Smith v Gardner Merchant Ltd CA
Times Law Reports 23.7.1998
The Court of Appeal has held that a gay man, who claimed he had been discriminated against because he was a gay man, may have a claim for discrimination under the Sex Discrimination Act if he can show that a gay woman would have been treated differently.
Mr Smith claimed that a female colleague's attitude towards him "as a gay man" was sex discrimination. When that female colleague complained of what she described as Mr Smith's threatening and aggressive manner, Mr Smith was dismissed.
The Industrial Tribunal held that they had no jurisdiction to hear Mr Smith's complaint as it was based on sexual orientation which was not sex discrimination under the Act.
(Following Grant v South West Trains Ltd. ECJ, 1998 ICR 449). Mr Smith appealed and the Employment Appeal Tribunal agreed with the IT. They said discrimination on grounds of sexual orientation was not unlawful and said they did not need to consider whether Mr. Smith's treatment should be compared with that of a heterosexual or gay woman.
The Court of Appeal concluded that both the Tribunal and the Employment Appeal Tribunal had asked themselves the wrong question. They were mistaken in focusing on Mr Smith's homosexuality.
The Sex Discrimination Act required a comparison between Mr Smith's treatment as a man and the comparative treatment of a woman. The tribunal should have considered the vital question of whether or not discrimination against Mr Smith on the basis of his homosexuality might also have been discrimination against him as a man.
So far as Mr Smith's complaint that the allegations made against him would not have been made against a gay woman was concerned, the appropriate comparator was a gay woman. So far as his complaint that his female colleague was believed over him was concerned, the appropriate comparator was the female colleague herself.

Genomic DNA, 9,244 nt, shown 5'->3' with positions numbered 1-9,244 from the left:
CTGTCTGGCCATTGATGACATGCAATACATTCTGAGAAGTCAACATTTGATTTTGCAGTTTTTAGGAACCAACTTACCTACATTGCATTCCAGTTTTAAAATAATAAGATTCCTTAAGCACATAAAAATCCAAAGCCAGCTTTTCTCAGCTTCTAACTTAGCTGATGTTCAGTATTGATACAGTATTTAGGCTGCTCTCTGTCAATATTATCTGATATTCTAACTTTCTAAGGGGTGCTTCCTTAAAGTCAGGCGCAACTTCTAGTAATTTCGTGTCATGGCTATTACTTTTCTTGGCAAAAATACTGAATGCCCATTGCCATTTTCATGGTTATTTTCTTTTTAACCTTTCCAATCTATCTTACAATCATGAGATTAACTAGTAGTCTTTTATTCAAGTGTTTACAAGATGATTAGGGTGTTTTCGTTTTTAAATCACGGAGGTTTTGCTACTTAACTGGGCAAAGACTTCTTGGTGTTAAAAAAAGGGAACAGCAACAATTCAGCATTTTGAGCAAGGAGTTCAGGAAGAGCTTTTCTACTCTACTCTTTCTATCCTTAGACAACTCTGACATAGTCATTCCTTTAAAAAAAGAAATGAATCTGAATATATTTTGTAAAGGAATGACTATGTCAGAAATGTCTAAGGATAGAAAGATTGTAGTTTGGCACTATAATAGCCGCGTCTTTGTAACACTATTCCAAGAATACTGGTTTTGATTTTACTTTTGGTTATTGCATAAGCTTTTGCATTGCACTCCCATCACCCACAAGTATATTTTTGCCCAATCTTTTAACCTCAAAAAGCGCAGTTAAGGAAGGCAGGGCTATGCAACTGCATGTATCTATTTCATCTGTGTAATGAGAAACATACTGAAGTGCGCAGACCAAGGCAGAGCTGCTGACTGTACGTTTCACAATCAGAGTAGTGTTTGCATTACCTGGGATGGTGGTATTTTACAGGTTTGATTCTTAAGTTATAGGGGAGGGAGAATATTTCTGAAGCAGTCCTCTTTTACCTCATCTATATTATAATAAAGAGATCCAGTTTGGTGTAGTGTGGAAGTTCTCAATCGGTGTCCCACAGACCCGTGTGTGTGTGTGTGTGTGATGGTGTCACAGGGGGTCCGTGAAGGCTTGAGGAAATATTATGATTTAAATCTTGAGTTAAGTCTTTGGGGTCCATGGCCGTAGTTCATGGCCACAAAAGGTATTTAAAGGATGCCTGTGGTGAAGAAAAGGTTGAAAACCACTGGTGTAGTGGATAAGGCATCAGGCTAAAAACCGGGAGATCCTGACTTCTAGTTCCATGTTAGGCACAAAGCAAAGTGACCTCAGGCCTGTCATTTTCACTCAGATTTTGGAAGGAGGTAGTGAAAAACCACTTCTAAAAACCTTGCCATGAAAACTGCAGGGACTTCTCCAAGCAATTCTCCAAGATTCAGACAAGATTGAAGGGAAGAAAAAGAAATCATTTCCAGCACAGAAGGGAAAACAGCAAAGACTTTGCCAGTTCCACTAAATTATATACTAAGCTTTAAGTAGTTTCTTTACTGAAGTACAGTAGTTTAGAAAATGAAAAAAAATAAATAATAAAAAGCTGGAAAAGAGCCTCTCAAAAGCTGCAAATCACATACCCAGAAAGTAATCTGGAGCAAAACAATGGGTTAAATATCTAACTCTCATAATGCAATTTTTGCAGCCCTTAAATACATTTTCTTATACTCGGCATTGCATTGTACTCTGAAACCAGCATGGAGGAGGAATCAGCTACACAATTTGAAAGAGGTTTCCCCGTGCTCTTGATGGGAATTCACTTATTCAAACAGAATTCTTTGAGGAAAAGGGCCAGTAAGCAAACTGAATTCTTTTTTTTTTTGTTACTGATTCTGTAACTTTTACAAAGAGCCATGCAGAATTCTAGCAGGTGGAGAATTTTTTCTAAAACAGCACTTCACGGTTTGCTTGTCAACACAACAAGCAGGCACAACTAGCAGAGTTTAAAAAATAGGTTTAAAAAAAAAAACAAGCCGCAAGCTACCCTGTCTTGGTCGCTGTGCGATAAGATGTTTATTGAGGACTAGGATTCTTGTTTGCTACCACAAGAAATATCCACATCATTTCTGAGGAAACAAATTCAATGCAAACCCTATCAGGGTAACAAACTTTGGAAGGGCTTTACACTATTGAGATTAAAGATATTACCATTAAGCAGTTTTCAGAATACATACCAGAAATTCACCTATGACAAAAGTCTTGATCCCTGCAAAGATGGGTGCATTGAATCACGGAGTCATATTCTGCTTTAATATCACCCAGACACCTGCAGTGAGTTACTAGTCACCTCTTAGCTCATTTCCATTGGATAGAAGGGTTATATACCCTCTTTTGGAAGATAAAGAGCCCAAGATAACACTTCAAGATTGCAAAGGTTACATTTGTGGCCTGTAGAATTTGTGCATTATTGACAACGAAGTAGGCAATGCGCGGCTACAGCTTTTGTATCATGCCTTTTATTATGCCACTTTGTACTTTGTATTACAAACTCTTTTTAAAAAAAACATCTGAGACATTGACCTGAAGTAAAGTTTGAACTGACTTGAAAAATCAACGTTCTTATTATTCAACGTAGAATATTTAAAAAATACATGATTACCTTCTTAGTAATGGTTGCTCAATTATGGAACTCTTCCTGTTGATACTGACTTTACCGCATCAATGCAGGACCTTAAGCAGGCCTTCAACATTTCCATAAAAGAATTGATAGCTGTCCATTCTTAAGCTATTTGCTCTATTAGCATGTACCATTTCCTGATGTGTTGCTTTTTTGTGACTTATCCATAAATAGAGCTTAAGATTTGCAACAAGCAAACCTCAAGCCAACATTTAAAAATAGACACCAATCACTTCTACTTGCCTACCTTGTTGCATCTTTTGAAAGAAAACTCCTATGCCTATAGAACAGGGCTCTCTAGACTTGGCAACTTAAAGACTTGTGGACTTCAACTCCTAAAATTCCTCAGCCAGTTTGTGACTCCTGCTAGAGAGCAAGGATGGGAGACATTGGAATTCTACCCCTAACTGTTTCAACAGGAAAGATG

The case was sent back to the tribunal who were directed to ask themselves the following questions.
What treatment had been given to Mr Smith?
If Mr Smith had been subject to homophobic abuse from the female colleague, whether that treatment was less favourable than would have been given to a homosexual woman in a similar position to him?
As to Mr Smith's additional complaint of sexual harassment, he would have to establish that it was the fact of his being male that caused the female employee to treat him in a way which was less favourable than she would have treated a gay woman.
Although this leaves open the chance that Mr. Smith's case may succeed, it is no answer to the issue of discrimination on grounds of sexual orientation if a gay man can only win a case by showing a gay woman won't have been treated better. The law is not only inadequate, it is illogical. It must be changed.